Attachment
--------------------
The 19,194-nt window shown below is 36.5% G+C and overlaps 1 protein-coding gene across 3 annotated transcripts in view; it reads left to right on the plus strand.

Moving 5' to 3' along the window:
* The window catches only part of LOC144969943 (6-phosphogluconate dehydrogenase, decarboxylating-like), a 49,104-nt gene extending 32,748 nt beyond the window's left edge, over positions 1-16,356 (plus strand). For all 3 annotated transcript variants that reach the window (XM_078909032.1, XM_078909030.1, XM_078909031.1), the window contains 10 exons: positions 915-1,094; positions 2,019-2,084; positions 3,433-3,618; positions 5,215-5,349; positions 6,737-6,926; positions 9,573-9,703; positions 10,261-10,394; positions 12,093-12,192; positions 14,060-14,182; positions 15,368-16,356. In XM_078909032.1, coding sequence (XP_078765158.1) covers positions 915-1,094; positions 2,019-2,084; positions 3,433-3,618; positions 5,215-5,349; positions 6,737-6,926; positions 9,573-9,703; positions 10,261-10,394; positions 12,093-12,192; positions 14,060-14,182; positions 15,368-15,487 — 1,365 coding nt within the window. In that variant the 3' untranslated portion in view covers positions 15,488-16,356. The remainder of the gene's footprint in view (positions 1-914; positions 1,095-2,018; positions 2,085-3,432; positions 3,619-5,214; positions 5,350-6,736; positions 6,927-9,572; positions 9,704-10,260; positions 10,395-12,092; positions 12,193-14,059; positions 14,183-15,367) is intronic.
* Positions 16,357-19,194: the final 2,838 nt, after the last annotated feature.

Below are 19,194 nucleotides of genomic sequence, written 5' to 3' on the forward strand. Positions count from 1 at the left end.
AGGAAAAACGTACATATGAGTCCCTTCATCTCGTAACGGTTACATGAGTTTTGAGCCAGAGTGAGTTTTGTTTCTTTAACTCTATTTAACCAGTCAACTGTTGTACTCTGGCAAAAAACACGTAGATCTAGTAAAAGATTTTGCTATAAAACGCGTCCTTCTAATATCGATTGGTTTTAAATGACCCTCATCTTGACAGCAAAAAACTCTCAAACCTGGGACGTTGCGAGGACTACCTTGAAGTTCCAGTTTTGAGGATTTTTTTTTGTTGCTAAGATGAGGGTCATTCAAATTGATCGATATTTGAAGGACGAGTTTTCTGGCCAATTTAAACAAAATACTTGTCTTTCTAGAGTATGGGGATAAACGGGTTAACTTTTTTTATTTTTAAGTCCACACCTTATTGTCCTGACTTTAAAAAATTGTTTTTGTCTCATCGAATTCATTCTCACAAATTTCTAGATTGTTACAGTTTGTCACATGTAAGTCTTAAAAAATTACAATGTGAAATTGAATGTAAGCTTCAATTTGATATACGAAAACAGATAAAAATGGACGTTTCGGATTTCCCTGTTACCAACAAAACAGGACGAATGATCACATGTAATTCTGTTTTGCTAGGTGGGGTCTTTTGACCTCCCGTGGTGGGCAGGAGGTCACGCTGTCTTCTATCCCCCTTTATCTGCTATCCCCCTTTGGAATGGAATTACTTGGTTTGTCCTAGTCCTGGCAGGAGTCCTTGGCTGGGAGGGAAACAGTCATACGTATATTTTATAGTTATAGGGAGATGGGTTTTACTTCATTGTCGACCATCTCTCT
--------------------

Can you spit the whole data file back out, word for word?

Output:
The 19,194-nt window shown below is 36.5% G+C and overlaps 1 protein-coding gene across 3 annotated transcripts in view; it reads left to right on the plus strand.

Moving 5' to 3' along the window:
* The window catches only part of LOC144969943 (6-phosphogluconate dehydrogenase, decarboxylating-like), a 49,104-nt gene extending 32,748 nt beyond the window's left edge, over positions 1-16,356 (plus strand). For all 3 annotated transcript variants that reach the window (XM_078909032.1, XM_078909030.1, XM_078909031.1), the window contains 10 exons: positions 915-1,094; positions 2,019-2,084; positions 3,433-3,618; positions 5,215-5,349; positions 6,737-6,926; positions 9,573-9,703; positions 10,261-10,394; positions 12,093-12,192; positions 14,060-14,182; positions 15,368-16,356. In XM_078909032.1, coding sequence (XP_078765158.1) covers positions 915-1,094; positions 2,019-2,084; positions 3,433-3,618; positions 5,215-5,349; positions 6,737-6,926; positions 9,573-9,703; positions 10,261-10,394; positions 12,093-12,192; positions 14,060-14,182; positions 15,368-15,487 — 1,365 coding nt within the window. In that variant the 3' untranslated portion in view covers positions 15,488-16,356. The remainder of the gene's footprint in view (positions 1-914; positions 1,095-2,018; positions 2,085-3,432; positions 3,619-5,214; positions 5,350-6,736; positions 6,927-9,572; positions 9,704-10,260; positions 10,395-12,092; positions 12,193-14,059; positions 14,183-15,367) is intronic.
* Positions 16,357-19,194: the final 2,838 nt, after the last annotated feature.

Below are 19,194 nucleotides of genomic sequence, written 5' to 3' on the forward strand. Positions count from 1 at the left end.
AGGAAAAACGTACATATGAGTCCCTTCATCTCGTAACGGTTACATGAGTTTTGAGCCAGAGTGAGTTTTGTTTCTTTAACTCTATTTAACCAGTCAACTGTTGTACTCTGGCAAAAAACACGTAGATCTAGTAAAAGATTTTGCTATAAAACGCGTCCTTCTAATATCGATTGGTTTTAAATGACCCTCATCTTGACAGCAAAAAACTCTCAAACCTGGGACGTTGCGAGGACTACCTTGAAGTTCCAGTTTTGAGGATTTTTTTTTGTTGCTAAGATGAGGGTCATTCAAATTGATCGATATTTGAAGGACGAGTTTTCTGGCCAATTTAAACAAAATACTTGTCTTTCTAGAGTATGGGGATAAACGGGTTAACTTTTTTTATTTTTAAGTCCACACCTTATTGTCCTGACTTTAAAAAATTGTTTTTGTCTCATCGAATTCATTCTCACAAATTTCTAGATTGTTACAGTTTGTCACATGTAAGTCTTAAAAAATTACAATGTGAAATTGAATGTAAGCTTCAATTTGATATACGAAAACAGATAAAAATGGACGTTTCGGATTTCCCTGTTACCAACAAAACAGGACGAATGATCACATGTAATTCTGTTTTGCTAGGTGGGGTCTTTTGACCTCCCGTGGTGGGCAGGAGGTCACGCTGTCTTCTATCCCCCTTTATCTGCTATCCCCCTTTGGAATGGAATTACTTGGTTTGTCCTAGTCCTGGCAGGAGTCCTTGGCTGGGAGGGAAACAGTCATACGTATATTTTATAGTTATAGGGAGATGGGTTTTACTTCATTGTCGACCATCTCTCT